When Vivie first appears in the play, she is described as "an attractive specimen of the sensible, able, highly-educated young middle-class English woman. Age 22. Prompt, strong, confident, self-possessed." She shakes hands as a man might, and she wears "business-like" dress with a chatelaine, or belt with useful objects suspended from it. She does not wear impractical clothes but wears clothes conducive to doing business and getting work done. Like the New Woman of Shaw's time, she is practical and able to take care of herself. She comports herself with the confidence that people formerly might have only associated with men.
In addition, Vivie is not at all sentimental and has rid herself of most of the traditional feminine ideas, such as the importance of acting falsely modest with men. In Act I, she refers to chivalry as "a frightful waste of time." She decides to dump her beau, Frank, without much regret, and she tells her mother, "Poor Frank! I shall have to get rid of him; but I shall feel sorry for him, though he’s not worth it." This is clearly a reversal of traditional gender roles, as she feels sorry for Frank but not at all sad or sentimental about ending her relationship with him. She has little time for romance in her busy, practical life.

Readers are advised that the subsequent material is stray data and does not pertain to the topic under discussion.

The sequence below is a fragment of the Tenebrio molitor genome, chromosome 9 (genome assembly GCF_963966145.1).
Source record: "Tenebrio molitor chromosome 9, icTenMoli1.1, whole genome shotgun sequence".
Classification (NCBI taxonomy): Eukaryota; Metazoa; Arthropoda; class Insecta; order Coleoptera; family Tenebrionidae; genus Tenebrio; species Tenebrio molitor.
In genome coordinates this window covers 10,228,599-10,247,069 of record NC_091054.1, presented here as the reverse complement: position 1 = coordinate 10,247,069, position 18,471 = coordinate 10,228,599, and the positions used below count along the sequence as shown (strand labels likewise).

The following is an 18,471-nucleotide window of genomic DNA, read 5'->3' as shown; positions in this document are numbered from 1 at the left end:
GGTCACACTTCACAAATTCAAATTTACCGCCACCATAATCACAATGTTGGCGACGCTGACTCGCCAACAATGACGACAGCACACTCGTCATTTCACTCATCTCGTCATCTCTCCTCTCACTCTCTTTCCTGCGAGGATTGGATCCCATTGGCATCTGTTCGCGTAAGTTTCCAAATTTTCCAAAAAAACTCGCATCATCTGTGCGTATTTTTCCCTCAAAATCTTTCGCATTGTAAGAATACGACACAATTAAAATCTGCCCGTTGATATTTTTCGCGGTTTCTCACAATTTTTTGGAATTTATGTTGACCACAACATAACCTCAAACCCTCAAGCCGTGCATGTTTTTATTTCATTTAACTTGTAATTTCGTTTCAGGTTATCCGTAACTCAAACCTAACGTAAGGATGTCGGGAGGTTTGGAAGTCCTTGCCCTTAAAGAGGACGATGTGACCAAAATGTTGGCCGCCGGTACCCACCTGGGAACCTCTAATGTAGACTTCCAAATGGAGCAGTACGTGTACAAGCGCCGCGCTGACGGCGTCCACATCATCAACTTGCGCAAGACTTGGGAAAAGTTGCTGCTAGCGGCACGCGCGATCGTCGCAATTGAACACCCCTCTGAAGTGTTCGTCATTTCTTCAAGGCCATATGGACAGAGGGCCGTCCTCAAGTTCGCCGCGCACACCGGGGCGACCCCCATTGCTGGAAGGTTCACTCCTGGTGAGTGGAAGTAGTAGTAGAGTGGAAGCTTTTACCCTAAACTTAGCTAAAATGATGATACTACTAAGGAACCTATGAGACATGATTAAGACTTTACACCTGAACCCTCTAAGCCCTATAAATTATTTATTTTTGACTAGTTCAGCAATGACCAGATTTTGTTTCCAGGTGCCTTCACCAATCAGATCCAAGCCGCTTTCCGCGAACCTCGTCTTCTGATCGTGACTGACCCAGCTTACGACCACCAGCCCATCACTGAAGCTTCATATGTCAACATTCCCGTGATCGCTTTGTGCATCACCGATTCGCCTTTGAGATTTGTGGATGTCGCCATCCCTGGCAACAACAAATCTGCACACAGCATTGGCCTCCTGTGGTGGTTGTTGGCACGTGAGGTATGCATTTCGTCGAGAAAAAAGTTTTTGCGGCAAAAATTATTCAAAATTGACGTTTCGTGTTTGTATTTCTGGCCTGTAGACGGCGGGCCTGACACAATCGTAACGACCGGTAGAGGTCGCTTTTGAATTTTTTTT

Like the New Woman, Vivie is fiercely independent. She studied math at Cambridge and plans to work in an actuarial office while reading law. She detests leisure and says, " I like working and getting paid for it. When I’m tired of working, I like a comfortable chair, a cigar, a little whisky, and a novel with a good detective story in it." These are traditional male pursuits, and Vivie embraces them. She likes spending her time working rather than getting married and having children, as women were traditionally expected to do. In the end, she decides not to get married, to sever her ties to her mother (as her mother continues to own brothels), and to work for a living without taking a vacation. She lives the type of independent life that was new for women at the time and that was more typical of a man.